Letter to Hon. Thomas L. Tullock: July 23, 1867

Macon. Ga., July 23, 1867

Hon. Thomas L. Tullock:

I have just returned from the Southwest portion of the state. Have travelled through that hell-charged section, under the garb of a presiding elder, preached at each place, lectured politically and formed Union Leagues, Republican clubs etc. At Fort Valley, Rev. Isaac Anderson is doing good work. At Americus they have a strong league and the colored people and poor whites are pretty well republicanized. The mayor of the city is right, but he has not spunk to let the people know it. That is the trouble with a great number of whites, they are afraid of being called radical. At Albany, I formed a grand League. Was two whole nights drilling them in their duties. The whites are rebs to the pith, but the colored are brave and defiant.

After leaving Albany, I went to Cuthbert where the rebels are very bitter and was advised by the bureau agent not to lecture. But after preaching, I lectured awhile on registration and formed a Union League which I think will save Randolph county. James A. Jackson of Cuthbert is a fearless fellow and stands up for his race like a hero.

At Fort Gaines bordering on Alabama and Florida, I lectured and formed another magnificent league. I cannot pass by a reference to Rev. Robert Alexander who is stationed at the above point. Here and throughout Clay County, there is an immense number of colored people and no one to lead them. So at our conference meeting, I had brother Alexander sent to that circuit. He has revolutionized the whole county. The rebels fear and hate him. He knows nothing but radical gospel, prays it in every prayer, preaches it in every sermon, talks it in every conversation and dreams it every night. I hope you will aid him.

At Dawson, the people were very ignorant about their rights and very indifferent concerning their duties. But I think they are awake now. I was somewhat afraid to organize a league here, as confidential men seemed rather scarce. But I have recently sent a preacher named Rev. Wm. Ravens, who is a whole-souled fellow and a radical to the back bone.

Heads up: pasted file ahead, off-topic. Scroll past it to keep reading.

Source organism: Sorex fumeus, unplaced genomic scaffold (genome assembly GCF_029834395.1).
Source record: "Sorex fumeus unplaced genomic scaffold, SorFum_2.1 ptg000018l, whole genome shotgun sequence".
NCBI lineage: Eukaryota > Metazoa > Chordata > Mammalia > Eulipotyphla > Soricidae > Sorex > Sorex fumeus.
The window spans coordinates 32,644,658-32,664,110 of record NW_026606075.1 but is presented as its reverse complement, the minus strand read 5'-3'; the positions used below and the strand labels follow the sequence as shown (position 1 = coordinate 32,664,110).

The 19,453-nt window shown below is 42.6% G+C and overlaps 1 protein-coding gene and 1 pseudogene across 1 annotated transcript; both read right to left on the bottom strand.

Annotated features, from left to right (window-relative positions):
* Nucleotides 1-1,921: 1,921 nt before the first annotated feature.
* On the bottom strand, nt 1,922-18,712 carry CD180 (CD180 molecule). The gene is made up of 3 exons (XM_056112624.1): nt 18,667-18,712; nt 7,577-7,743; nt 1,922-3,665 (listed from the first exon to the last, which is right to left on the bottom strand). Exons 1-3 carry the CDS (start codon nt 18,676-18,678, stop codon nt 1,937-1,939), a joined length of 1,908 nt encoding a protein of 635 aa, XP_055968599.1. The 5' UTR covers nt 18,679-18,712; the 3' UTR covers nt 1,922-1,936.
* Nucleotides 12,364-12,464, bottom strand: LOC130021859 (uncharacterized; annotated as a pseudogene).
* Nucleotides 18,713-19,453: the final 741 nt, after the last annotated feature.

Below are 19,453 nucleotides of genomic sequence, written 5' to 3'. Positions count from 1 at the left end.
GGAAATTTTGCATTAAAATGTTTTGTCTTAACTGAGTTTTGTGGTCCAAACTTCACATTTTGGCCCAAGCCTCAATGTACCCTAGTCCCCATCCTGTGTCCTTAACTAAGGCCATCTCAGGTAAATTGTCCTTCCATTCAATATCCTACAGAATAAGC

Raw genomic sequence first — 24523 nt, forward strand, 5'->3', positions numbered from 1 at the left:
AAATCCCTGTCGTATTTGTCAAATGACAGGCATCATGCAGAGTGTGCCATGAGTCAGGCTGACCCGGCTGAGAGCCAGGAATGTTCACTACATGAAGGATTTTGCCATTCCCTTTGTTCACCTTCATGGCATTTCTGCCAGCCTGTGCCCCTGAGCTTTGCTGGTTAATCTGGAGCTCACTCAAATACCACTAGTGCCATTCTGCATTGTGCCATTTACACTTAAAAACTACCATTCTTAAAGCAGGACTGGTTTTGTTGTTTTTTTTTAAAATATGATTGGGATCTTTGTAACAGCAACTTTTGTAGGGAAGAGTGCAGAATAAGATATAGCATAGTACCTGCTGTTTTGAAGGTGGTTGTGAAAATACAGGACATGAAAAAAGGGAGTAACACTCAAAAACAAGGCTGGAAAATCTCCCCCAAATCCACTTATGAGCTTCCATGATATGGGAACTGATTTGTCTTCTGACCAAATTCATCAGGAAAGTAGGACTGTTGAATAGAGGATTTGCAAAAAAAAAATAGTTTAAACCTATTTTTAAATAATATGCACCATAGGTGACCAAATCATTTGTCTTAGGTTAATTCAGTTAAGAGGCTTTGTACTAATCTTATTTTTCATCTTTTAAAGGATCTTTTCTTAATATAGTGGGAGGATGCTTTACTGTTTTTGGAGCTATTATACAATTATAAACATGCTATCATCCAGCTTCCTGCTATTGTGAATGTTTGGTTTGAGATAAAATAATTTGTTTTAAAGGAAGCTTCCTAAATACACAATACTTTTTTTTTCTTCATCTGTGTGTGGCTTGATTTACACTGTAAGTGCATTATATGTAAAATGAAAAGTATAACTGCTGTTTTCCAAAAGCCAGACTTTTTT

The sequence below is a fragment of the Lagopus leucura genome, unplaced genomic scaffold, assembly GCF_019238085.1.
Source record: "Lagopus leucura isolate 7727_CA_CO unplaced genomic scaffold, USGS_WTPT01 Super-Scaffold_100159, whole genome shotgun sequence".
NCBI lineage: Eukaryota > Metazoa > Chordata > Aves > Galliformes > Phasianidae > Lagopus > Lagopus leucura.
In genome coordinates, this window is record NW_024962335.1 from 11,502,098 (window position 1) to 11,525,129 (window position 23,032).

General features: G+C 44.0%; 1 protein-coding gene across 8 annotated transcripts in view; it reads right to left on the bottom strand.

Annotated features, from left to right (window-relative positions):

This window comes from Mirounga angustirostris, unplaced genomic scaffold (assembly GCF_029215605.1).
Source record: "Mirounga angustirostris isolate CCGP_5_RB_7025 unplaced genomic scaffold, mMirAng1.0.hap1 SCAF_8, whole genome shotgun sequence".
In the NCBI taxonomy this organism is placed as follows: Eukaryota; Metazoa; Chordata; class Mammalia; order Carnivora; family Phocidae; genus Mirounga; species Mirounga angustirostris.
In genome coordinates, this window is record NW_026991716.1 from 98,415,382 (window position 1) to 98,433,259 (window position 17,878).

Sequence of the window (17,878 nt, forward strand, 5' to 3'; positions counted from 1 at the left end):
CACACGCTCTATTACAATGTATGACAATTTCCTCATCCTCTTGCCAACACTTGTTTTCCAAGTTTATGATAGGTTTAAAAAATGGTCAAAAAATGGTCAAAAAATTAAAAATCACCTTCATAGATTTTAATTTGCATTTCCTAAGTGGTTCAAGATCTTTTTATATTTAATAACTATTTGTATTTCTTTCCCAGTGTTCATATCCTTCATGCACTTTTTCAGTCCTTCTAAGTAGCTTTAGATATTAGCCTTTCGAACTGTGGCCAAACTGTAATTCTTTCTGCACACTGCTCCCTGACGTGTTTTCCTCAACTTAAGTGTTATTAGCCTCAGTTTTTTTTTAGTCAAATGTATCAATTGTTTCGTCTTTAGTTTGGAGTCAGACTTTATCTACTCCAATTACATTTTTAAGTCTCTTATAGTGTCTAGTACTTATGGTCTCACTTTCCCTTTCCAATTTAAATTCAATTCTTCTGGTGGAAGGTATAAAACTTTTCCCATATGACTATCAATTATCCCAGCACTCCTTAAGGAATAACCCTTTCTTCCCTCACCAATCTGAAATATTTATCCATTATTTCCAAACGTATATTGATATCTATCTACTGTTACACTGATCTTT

The prospect is good, but not so bright as I would like it. The whites boast of a majority in the state and swear they will bribe as many negroes against registration as there are whites disfranchised and they are, without doubt, making a desperate effort. The letters of [Benjamin H.] Hill and [Hershel V.] Johnson have terribly emboldened the wretches of late and they are as impudent as the devil himself.

Lewis Smith is doing well and pushing forward bravely. I sent another colored man through the country yesterday to read the dialogues to everybody. I told him to go and preach the radical gospel to every creature and tell them, he that accepts shall be saved but he that refuses shall be damned.

Every preacher in the African Methodist Episcopal Church in this state is working well in the Republican cause expect two and they say if I will remain at Macon and issue any order, they will carry out every request. There is some grumbling with a few of our fastidious church members owing to the fact, as they say, that elder Turner don't preach as well as formerly because he is so absorbed in politics. A small delegation waited on me last night and told me it was admitted by whites and colored that I was one of the ablest ministers in the state, but of late, my sermons were dry and cold and they thought I had better desist a while from political declamations. I simply replied by asking them if I had called on the church for a cent of money in three months? They answered negatively. Then I said, well, brethren, when you are not paying a man for his services you ought to be satisfied with what he gives you. They very politely changed the subject.

This report is quite incomplete but I am not feeling very well. I expect to send you a few more items for publication in a few days on the indispensable necessity of registering which I desire to have accompany the dialogues.

I am very truly,

Rev. Henry M. Turner